She’s work­ing to help provide se­cur­ity for garden­ers in these situ­ations. But se­cur­ity for the com­munity garden­er can be tricky, she said, be­cause every garden has vari­ous zon­ing, own­er­ship, em­ploy­ment and li­ab­il­ity is­sues.

But, in a city with more than 40,000 va­cant lots, Cahn said, com­munity gar­dens cre­ate such value for loc­al res­id­ents that they need to be saved.

Just how that gets done is com­plic­ated, too.

Since every com­munity garden has its own is­sues, Cahn said, her of­fice is try­ing to cre­ate a “menu of an­swers” to help sup­port garden­ers.

She wants to of­fer a sort of “hol­ist­ic” ap­proach to prob­lems and find solu­tions. 

“On one hand, we need to change city policy… [the city needs to] real­ize that the com­munity gar­dens cre­ate value for the city,” said Cahn. “We also need look at who’s a safe bet? How much do they need to do to be con­sidered a com­munity re­source? … I don’t think any­one really knows these an­swers yet.”

One tool they have, she said, is a new state land bank law — sponsored by state Rep. John Taylor (R-177th dist.) — that tar­gets blighted prop­er­ties by al­low­ing the loc­al mu­ni­cip­al gov­ern­ment to es­tab­lish land bank au­thor­it­ies with the power to raze, re­devel­op and re­sell blighted, aban­doned and tax-de­lin­quent prop­er­ties.

Cahn said that since noth­ing has yet been es­tab­lished as a land bank, she’s not cer­tain how the law might help save com­munity gar­dens.

“It can des­ig­nate land for that use,” she said. “But, the ques­tion is, who con­trols the land trust?”

She said if used cor­rectly, the law could be a strong tool for loc­al urb­an garden­ers.

At this point, Cahn said, there’s a lot of re­search she’s still do­ing.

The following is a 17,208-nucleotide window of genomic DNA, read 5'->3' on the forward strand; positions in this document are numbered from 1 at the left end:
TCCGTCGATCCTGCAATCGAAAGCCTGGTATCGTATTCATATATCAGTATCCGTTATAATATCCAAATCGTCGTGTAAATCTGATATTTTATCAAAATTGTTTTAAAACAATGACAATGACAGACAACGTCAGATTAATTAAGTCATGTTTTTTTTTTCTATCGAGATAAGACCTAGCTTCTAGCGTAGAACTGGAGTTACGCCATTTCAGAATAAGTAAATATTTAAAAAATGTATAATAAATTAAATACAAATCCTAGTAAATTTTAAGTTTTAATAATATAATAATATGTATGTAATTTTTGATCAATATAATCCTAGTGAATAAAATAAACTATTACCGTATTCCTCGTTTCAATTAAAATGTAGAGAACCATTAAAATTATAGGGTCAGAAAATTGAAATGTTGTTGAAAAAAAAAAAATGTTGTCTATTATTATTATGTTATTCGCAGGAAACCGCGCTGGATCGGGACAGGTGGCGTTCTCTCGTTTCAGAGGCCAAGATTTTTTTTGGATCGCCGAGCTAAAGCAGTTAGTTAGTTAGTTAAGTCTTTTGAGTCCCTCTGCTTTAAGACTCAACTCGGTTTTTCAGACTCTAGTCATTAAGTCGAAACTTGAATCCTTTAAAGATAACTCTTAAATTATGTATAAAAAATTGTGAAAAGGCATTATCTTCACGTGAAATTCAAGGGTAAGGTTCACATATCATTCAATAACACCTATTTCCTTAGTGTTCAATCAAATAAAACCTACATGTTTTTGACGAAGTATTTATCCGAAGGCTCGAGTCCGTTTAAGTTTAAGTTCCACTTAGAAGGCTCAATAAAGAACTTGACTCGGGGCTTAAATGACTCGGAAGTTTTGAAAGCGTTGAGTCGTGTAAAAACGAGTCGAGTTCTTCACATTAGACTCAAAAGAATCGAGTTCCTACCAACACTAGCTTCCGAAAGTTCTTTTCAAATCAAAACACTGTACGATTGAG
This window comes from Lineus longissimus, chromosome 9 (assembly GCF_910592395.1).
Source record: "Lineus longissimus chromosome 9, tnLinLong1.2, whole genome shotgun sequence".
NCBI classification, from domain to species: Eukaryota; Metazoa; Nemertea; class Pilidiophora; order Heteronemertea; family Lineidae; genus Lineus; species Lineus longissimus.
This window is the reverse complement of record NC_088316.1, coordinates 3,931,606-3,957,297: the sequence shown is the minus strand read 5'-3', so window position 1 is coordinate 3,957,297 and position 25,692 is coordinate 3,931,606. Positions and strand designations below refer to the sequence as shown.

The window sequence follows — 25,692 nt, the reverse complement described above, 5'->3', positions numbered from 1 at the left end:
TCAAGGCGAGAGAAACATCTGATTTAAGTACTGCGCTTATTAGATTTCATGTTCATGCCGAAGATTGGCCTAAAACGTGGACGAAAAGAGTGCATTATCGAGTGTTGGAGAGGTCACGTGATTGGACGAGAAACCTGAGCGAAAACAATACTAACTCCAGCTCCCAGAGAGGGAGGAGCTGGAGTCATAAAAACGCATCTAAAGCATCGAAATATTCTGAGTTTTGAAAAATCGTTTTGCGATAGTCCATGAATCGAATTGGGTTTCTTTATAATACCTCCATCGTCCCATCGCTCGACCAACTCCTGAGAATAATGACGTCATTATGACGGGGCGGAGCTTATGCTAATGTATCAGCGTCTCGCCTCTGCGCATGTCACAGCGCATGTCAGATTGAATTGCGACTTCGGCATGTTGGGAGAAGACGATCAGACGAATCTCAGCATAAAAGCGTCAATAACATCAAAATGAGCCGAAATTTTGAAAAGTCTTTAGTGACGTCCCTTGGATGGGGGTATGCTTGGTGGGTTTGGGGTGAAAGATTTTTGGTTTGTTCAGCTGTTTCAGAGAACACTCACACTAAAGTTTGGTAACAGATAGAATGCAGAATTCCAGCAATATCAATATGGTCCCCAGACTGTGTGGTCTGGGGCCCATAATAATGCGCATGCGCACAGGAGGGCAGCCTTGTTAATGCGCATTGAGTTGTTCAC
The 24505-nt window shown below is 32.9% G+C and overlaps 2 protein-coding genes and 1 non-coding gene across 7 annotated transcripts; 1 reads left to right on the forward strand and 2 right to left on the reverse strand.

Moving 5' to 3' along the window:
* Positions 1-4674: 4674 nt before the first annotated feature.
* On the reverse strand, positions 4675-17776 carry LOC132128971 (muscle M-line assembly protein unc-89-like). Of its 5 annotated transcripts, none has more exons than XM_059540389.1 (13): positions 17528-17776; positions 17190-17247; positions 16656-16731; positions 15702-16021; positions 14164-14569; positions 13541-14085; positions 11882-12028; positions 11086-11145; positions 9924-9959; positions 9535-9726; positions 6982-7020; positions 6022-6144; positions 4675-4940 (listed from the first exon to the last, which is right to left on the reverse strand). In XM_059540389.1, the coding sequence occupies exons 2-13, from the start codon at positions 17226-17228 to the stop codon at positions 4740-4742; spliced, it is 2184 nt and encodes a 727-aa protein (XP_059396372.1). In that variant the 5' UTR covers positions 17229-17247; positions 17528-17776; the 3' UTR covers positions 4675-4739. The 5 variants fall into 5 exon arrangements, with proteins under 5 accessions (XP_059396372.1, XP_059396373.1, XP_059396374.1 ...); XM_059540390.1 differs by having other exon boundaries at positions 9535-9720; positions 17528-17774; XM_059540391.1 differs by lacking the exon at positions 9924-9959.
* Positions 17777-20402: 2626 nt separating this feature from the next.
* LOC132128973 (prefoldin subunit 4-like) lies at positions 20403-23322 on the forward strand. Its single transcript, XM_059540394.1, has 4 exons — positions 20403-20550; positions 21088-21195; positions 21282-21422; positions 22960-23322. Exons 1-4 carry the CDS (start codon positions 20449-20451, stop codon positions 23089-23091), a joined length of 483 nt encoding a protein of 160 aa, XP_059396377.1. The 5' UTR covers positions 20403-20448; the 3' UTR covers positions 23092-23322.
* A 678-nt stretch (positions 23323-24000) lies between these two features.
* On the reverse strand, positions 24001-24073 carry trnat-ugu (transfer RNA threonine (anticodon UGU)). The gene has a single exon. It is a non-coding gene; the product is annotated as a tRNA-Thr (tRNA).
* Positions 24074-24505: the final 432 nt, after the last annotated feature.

“There are a lot of mov­ing parts,” she said.

To whittle down the is­sues, Cahn said she’s look­ing at cit­ies like Seattle, Wash. and Chica­go, Ill., where urb­an garden­ing has been suc­cess­ful.

“I’m work­ing with law stu­dents to look at what works in oth­er cit­ies,” she said. “We are look­ing at places that make urb­an farm­ing and garden­ing a pri­or­ity.”

For starters, she said, she’s look­ing at the city-owned lots that make up roughly one quarter of the city’s 40,000 va­cant prop­er­ties as places where com­munity garden­ers might be able to lease land and keep urb­an gar­dens from be­ing des­troyed.

Over­all, she said, the Garden Justice Leg­al Ini­ti­at­ive is in­ten­ded to pro­tect com­munity garden­ers. If the pro­gram works the way she hopes — her staff has a two-year grant to run the pro­ject — pro­tec­tion for gar­dens wouldn’t just be a one-time thing.

The pro­gram could help shape le­gis­la­tion and help com­munit­ies make their neigh­bor­hoods clean­er, green­er and more fruit­ful.

“It’s about work­ing with people to help change the sys­tem in a cli­mate where there is the abil­ity to do so,” she said.••

Re­port­er Hay­den Mit­man can be reached at 215-354-3124 or hmit­